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Turkey’s Erdogan in rare Iraq visit to discuss water, oil, security

By AFP - Apr 23,2024 - Last updated at Apr 23,2024

Iraq’s Prime Minister Mohammed Shia Al Sudani and Turkey’s President Recep Tayyip Erdogan attend the signing of the ‘Development Road’ framework agreement on security, economy, and development in Baghdad on Monday (AFP photo)

BAGHDAD — Turkish President Recep Tayyip Erdogan arrived on Monday in neighbouring Iraq for his first state visit there in years, with water, oil and regional security issues expected to top the agenda.

Erdogan was greeted with a 21-gun salute at Baghdad’s international airport by Prime Minister Mohamed Shia Al Sudani, state television showed, with the Iraqi and Turkish national anthems played by a marching band.

The Turkish leader is scheduled to hold meetings with Sudani and President Abdel Latif Rashid in Baghdad before visiting officials in Arbil, the capital of northern Iraq’s autonomous Kurdistan Region.

“Iraq and Turkey share a history and have similarities, interests and opportunities, but also problems,” Sudani said during an event at the Atlantic Council on the sidelines of a recent visit to Washington.

“Water and security will be at the top of the agenda,” he said of the upcoming meeting with Erdogan, who last visited Iraq in 2011.

The trip comes as regional tensions spiral, fuelled by the Hamas-Israel war in the Gaza Strip and attacks between Israel and Iran.

Farhad Alaaldin, foreign affairs adviser to Sudani, told AFP that the main topics Erdogan will discuss with Iraqi officials include “investments, trade... security aspects of the cooperation between the two countries, water management and water resources”.

Alaaldin expects the signing of several memoranda of understanding during the visit.

The sharing of water resources is a major point of contention, with Baghdad highly critical of upstream dams set up by Turkey on their shared Tigris and Euphrates rivers, which have worsened water scarcity in Iraq.

Erdogan said the issue of water would be “one of the most important points” of his visit following “requests” made by the Iraqi side. 

“We will make an effort to resolve them, that is also their wish,” he said.

 

‘Strategic agreement’ 

 

Iraqi oil exports are another point of tension, with a major pipeline shut down for over a year over legal disputes and technical issues.

The exports were previously independently sold by the autonomous Kurdistan region, without the approval or oversight of the central administration in Baghdad, through the Turkish port of Ceyhan. 

The halted oil sales represent more than $14 billion in lost revenues for Iraq, according to an estimate by the Association of the Petroleum Industry of Kurdistan which represents international oil companies active in the region.

Majid Al Lajmawi, Iraq’s ambassador to Turkey, hopes for “progress on the water and energy issues, and in the process of resuming Iraqi oil exports via Turkey”, according to a statement published by the Iraqi foreign ministry.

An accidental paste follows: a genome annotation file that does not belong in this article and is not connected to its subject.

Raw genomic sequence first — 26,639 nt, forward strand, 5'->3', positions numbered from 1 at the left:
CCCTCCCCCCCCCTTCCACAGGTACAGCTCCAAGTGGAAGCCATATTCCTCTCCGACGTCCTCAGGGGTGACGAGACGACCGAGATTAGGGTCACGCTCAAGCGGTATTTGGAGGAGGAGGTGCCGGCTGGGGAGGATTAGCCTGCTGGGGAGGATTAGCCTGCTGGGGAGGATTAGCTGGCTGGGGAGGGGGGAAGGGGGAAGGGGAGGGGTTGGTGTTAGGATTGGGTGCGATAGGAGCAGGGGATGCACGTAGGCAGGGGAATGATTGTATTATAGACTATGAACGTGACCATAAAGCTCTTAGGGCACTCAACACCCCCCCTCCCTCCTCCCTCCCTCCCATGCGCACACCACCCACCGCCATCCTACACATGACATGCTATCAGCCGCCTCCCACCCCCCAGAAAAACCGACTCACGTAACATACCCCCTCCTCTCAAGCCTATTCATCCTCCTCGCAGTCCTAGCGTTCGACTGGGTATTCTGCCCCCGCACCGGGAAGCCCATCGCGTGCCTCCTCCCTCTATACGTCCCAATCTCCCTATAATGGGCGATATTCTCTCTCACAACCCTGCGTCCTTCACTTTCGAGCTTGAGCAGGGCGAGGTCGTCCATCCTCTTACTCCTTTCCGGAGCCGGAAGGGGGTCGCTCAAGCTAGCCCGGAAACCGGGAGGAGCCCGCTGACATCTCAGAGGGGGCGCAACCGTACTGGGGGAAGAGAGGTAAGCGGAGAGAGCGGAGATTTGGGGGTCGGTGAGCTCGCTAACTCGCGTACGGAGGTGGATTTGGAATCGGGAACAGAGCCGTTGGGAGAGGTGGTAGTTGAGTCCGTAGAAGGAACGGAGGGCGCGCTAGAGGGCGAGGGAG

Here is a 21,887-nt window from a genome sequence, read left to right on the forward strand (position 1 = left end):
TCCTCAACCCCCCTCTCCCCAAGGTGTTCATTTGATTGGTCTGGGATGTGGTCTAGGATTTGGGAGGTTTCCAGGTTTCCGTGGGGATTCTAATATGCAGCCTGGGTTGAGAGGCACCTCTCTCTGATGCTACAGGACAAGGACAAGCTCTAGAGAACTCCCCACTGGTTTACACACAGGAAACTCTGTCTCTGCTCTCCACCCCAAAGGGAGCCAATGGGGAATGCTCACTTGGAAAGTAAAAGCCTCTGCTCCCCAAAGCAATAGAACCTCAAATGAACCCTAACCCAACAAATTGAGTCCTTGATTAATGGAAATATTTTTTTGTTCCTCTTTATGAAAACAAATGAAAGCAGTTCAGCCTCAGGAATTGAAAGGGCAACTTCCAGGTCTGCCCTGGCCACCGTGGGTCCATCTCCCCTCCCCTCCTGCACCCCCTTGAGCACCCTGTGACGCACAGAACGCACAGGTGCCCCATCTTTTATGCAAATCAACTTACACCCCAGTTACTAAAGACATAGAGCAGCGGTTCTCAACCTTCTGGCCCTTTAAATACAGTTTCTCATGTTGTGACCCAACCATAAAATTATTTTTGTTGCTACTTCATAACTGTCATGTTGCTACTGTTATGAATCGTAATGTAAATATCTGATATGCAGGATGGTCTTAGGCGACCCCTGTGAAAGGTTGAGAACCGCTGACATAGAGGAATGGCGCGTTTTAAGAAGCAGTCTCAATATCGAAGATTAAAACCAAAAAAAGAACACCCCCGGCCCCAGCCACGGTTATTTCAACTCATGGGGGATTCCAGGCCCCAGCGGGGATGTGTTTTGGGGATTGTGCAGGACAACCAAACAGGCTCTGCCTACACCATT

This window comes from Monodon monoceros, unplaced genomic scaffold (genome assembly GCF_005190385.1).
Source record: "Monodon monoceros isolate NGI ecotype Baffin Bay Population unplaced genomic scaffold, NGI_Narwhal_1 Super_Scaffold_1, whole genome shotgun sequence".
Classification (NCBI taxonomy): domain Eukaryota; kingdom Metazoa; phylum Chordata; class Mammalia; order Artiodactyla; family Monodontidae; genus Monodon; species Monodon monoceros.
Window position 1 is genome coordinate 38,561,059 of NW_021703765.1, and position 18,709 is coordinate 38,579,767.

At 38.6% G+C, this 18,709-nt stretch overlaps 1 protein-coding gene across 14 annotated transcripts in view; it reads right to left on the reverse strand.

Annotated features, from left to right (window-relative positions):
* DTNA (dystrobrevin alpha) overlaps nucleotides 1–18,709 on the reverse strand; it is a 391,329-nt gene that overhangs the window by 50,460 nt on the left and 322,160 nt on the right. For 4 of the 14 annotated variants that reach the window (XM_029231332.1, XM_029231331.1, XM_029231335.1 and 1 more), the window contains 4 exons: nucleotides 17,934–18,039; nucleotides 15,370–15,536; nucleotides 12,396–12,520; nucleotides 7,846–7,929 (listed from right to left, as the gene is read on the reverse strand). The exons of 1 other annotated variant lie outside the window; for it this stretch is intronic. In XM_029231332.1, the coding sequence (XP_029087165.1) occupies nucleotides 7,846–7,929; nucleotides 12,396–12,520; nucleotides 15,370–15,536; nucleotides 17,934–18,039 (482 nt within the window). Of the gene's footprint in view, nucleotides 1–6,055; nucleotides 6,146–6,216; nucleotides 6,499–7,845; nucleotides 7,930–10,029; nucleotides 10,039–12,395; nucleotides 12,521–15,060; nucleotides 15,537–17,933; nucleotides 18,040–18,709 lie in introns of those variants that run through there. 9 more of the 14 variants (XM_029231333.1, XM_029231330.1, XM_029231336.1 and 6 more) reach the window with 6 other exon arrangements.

The ambassador also expects the signing of a “strategic framework agreement” on security, economy and development.

Also on the agenda is a $17 billion road and rail project known as the “Route of Development” which is expected to consolidate economic ties between the two neighbours.

Stretching 1,200 kilometres across Iraq, it aims to connect by 2030 the northern border with Turkey to the Gulf in the south.

In the first quarter of 2024, Iraq was Turkey’s fifth-largest importer of products, buying food, chemicals, metals and other products.

 

‘Safeguard the borders’ 

 

Regional security is another topic expected to be thrashed out during Erdogan’s meetings in Iraq.

For decades, Turkey has operated from several dozen military bases in northern Iraq against the Kurdistan Workers’ Party (PKK), which has waged a decades-long insurgency against the Turkish state and is considered a “terrorist” group by Ankara and its Western allies.

Both Baghdad and the Kurdish regional government have been accused of tolerating Turkey’s military activities to preserve their close economic ties.

But the operations, which sometimes take place deep into Iraqi territory, have regularly strained bilateral ties, while Ankara has sought out increased cooperation from Baghdad in its fight against the PKK.

However, in a televised interview in March, Iraqi Defence Minister Thabet Al Abbasi ruled out “joint military operations” between Baghdad and Ankara.

He said they would establish a “coordination intelligence centre at the appropriate time and place”.

Alaaldin, the Iraqi prime minister’s adviser, said security issues will be “highly featured in this trip”.

“There will be some sort of agreement... and perhaps arrangements to safeguard the borders between Iraq and Turkey where no attacks and no armed groups infiltrate the border from both sides,” he said.

“It is something that will be discussed but the exact details have to be worked out.”

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